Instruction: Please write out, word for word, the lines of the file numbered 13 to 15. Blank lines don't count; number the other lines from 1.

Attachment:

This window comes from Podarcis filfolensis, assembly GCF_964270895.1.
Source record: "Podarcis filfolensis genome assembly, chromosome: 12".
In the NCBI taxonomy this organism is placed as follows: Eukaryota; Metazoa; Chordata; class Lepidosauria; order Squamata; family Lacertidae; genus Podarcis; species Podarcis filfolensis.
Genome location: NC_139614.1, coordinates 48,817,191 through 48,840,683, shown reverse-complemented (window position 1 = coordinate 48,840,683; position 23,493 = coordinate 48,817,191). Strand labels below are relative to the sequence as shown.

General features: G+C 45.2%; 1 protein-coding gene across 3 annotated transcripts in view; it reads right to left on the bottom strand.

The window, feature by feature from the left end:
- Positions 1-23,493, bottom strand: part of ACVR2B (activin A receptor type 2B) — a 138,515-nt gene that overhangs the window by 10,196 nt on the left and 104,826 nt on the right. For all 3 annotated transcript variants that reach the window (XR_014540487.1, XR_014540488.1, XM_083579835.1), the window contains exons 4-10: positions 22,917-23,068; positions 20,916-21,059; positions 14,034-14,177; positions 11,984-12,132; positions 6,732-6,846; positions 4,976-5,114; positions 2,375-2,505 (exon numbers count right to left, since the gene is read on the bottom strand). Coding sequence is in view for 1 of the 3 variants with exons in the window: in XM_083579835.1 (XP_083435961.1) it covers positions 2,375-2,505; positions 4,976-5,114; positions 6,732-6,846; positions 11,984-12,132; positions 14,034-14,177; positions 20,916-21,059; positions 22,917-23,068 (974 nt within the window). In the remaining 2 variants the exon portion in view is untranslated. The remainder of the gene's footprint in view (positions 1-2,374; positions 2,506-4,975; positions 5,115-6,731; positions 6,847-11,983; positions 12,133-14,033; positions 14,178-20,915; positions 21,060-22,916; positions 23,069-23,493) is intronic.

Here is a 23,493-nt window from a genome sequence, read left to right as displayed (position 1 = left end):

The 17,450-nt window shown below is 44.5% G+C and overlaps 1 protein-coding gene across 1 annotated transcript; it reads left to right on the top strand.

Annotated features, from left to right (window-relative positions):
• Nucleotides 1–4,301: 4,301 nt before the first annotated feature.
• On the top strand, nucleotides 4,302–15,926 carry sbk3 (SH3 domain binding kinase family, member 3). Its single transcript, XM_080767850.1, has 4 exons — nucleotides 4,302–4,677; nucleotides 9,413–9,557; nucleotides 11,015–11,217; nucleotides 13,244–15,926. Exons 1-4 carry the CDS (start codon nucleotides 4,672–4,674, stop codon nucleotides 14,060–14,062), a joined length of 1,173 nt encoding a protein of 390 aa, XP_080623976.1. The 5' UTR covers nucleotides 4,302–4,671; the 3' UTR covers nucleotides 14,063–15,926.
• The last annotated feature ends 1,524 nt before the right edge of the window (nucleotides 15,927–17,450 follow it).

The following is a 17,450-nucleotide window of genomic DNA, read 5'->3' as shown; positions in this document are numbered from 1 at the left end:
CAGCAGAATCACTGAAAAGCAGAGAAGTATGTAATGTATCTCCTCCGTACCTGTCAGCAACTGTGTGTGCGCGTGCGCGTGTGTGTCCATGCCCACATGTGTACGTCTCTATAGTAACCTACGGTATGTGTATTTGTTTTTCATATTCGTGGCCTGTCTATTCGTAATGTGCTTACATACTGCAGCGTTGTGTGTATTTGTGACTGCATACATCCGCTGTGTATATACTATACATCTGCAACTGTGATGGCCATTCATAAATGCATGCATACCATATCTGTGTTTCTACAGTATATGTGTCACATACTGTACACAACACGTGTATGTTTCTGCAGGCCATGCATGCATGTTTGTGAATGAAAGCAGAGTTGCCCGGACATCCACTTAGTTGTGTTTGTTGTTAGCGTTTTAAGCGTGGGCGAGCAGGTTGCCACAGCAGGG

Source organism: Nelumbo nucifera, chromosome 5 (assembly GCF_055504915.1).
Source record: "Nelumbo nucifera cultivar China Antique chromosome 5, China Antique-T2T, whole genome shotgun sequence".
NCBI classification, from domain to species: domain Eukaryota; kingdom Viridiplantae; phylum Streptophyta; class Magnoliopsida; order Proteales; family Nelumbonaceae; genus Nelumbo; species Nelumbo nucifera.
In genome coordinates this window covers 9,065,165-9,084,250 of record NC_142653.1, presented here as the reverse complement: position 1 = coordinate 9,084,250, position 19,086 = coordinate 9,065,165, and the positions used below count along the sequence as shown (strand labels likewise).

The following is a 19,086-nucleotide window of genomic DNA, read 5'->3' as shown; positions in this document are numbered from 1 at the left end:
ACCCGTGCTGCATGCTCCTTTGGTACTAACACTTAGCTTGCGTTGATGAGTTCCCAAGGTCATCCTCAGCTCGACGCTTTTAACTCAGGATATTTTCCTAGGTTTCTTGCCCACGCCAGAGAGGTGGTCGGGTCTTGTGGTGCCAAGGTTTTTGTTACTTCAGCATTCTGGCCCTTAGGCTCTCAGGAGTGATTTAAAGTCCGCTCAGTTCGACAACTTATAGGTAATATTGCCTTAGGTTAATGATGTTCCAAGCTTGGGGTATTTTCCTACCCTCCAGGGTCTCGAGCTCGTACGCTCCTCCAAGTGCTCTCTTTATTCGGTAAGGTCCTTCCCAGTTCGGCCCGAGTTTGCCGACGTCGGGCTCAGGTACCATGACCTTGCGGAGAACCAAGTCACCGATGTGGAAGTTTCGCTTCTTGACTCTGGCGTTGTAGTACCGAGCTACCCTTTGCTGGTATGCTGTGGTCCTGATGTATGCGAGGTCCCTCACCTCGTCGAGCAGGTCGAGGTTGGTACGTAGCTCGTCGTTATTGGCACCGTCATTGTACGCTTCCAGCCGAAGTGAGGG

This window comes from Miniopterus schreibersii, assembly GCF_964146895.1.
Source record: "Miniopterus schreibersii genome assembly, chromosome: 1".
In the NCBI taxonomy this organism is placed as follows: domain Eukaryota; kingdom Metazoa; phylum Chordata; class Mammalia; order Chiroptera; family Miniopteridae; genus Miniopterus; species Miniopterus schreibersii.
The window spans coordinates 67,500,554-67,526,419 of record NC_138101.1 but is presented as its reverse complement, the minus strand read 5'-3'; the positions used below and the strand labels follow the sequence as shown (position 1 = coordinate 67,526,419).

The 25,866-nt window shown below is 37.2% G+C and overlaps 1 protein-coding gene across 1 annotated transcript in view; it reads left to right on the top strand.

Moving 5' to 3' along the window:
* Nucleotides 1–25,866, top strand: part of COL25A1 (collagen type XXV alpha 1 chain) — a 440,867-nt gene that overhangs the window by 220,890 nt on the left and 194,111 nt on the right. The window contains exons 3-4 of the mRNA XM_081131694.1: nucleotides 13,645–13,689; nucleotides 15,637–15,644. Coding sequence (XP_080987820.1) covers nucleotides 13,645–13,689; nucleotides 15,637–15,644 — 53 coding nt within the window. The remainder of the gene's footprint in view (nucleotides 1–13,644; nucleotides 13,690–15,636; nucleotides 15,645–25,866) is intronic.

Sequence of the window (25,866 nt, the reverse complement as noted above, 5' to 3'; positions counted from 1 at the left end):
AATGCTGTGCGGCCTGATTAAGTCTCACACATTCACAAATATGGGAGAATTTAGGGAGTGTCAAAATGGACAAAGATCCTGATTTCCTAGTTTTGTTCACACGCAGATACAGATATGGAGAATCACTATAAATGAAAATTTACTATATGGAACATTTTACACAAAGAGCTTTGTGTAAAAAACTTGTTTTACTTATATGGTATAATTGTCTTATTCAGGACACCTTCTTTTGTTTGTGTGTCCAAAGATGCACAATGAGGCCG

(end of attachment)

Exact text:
• The last annotated feature ends 1,524 nt before the right edge of the window (nucleotides 15,927–17,450 follow it).

The following is a 17,450-nucleotide window of genomic DNA, read 5'->3' as shown; positions in this document are numbered from 1 at the left end:
CAGCAGAATCACTGAAAAGCAGAGAAGTATGTAATGTATCTCCTCCGTACCTGTCAGCAACTGTGTGTGCGCGTGCGCGTGTGTGTCCATGCCCACATGTGTACGTCTCTATAGTAACCTACGGTATGTGTATTTGTTTTTCATATTCGTGGCCTGTCTATTCGTAATGTGCTTACATACTGCAGCGTTGTGTGTATTTGTGACTGCATACATCCGCTGTGTATATACTATACATCTGCAACTGTGATGGCCATTCATAAATGCATGCATACCATATCTGTGTTTCTACAGTATATGTGTCACATACTGTACACAACACGTGTATGTTTCTGCAGGCCATGCATGCATGTTTGTGAATGAAAGCAGAGTTGCCCGGACATCCACTTAGTTGTGTTTGTTGTTAGCGTTTTAAGCGTGGGCGAGCAGGTTGCCACAGCAGGG